# Digital theory a. How many lines will be in a complete truth table for a three-input logic device? Show your reasoning or calculations. b. How many bits are necessary to allow for at least ten different choices? Show your reasoning or calculations. c. How many bits do two hexadecimal digits (for instance, 0xC3) represent? Why? d. Create a NOR gate from AND and NOT gates (as many of each as you need.) DeMorgan’s Theorem Simplify the following expressions, using DeMorgan’s Theorem. (Simplified expressions should only have negation on single variables, not negated expressions. I.E. (A + B) is okay but (A + B) would need to be simplified. ) Watch out for trick questions; just because a variable is in an expression, doesn’t mean it will be a part of the simplified answer! After all, (A + A) == 1 ! (Show your work or reasoning for partial credit.) a. (A + B) * (A + B) b. (A + B) + (C + D) c. (A + B) + (A * B) Karnaugh map minimization Use a 3-variable Karnaugh map to minimize the following function. The final Boolean expression should use only ANDs and ORs (for instance, (E + F) etc). Assume that all variables are available as both positive and negative, if needed. You can use a truth table to construct the K-Map, if you want, but this is not required. Show your work (I.E. show how each term in the final expression maps to one or more 1s in the K-Map.) Q = ABC + ABC + ABC + ABC + ABC + ABC Practical considerations in Digital Design a. Draw a circuit using one pull-down resistor (1k) and one SPST switch to provide a logical input to an inverter gate (shown). Show all voltage sources and sinks that you use. b. Draw the truth table for the following function. A B c. The above function can be simplified. Show the simplified equivalent schematic. d. What pins (by pin number) are outputs on a 74LS32 Quad 2-input OR chip? (See the chip pinout for the 74xx32 inside the cover of your book.) Digital Arithmetic a. Convert this hexadecimal expression to binary. (Just convert the numbers; do not perform the subtraction yet): 5Ahex – 36hex. b. Take the twos’ complement of the second binary number (the 36hex) from #b above. Show your work. c. Add this number to the first binary number from #a (the 5Ahex) to do the subtraction. Show your work. d. Convert the resulting number from binary to decimal. e. Convert the resulting number from binary to hexadecimal. Circuit design exercise Create a circuit to implement a “parity tree” function. This circuit takes three digital inputs (A, B, and C) and produces a single output, Q. Q should be 1 when at an odd number of inputs are high, and 0 if an even number are high. You may use as many AND, OR, and NOT gates as you like, but you may only use these types of gates for this exercise. a.) Write a three-variable truth table for this function. b.) Make a 3-variable Karnaugh map of your function. c.) Circle the simplified terms on the Karnaugh map you created. d.) From your circled terms, identify the simplified Boolean equation for the function. e.) Draw a schematic of the circuit. Make sure to label A, B, C, and Q. Make sure AND and OR gates are clearly distinguishable (AND gates have a straight back; OR gates are concave at the back and have a sharper front.)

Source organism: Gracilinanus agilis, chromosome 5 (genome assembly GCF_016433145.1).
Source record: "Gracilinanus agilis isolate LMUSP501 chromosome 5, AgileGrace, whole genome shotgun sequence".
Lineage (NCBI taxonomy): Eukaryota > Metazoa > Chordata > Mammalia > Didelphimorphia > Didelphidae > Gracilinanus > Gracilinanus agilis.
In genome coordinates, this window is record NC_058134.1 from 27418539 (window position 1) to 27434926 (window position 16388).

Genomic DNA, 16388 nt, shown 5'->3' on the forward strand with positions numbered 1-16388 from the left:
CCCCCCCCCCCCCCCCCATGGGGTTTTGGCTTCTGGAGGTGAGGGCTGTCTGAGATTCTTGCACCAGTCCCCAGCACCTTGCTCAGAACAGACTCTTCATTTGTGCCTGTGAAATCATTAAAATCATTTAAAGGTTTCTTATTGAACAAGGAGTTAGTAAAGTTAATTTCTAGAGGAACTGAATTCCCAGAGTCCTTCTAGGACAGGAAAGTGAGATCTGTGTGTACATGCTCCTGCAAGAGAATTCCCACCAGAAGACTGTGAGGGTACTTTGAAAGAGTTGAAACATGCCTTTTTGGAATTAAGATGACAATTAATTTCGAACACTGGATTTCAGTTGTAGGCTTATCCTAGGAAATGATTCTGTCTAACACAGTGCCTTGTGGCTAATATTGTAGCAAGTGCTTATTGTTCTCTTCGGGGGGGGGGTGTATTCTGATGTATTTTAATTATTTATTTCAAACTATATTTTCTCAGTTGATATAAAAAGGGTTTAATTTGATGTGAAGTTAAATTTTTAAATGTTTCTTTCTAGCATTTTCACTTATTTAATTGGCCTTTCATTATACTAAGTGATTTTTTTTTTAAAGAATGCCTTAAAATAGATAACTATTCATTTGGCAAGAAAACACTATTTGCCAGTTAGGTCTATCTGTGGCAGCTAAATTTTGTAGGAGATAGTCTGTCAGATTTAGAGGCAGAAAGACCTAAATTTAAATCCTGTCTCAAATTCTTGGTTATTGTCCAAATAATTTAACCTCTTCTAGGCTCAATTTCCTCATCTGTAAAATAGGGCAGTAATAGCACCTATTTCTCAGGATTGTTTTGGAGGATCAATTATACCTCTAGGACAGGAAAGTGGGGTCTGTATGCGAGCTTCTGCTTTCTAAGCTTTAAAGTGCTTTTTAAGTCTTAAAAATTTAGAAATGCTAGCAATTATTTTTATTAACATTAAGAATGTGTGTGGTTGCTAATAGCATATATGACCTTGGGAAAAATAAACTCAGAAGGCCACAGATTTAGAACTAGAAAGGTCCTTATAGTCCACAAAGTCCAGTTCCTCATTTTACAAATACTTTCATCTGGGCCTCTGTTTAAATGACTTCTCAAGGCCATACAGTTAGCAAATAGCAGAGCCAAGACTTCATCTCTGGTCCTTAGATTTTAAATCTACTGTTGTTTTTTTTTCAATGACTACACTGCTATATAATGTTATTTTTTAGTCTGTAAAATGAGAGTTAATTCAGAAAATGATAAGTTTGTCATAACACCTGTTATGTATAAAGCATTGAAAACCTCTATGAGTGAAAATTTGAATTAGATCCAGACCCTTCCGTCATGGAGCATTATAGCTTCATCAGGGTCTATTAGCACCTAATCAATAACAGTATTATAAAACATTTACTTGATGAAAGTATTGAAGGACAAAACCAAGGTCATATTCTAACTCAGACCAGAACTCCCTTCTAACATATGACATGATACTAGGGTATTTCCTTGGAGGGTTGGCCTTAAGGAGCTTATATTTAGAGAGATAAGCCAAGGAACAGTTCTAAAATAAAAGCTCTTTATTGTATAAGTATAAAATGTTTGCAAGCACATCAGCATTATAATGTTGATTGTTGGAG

Topic 1

Given the commoditized nature of many markets today, does customer relationship management and its associated focus on quality, value, and satisfaction make sense? If price is the only true means of differentiation in a commoditized market, why should a firm care about quality? Explain.

One of the common uses of customer relationship management (CRM) in consumer markets is to rank customers on profitability or lifetime value measures. Highly profitable customers get special attention, while unprofitable customers get poor service or are often “fired.” Is differential treatment based on customer loyalty justifiable? If so, what are the arguments for allocating certain privileges to repeat customers ?

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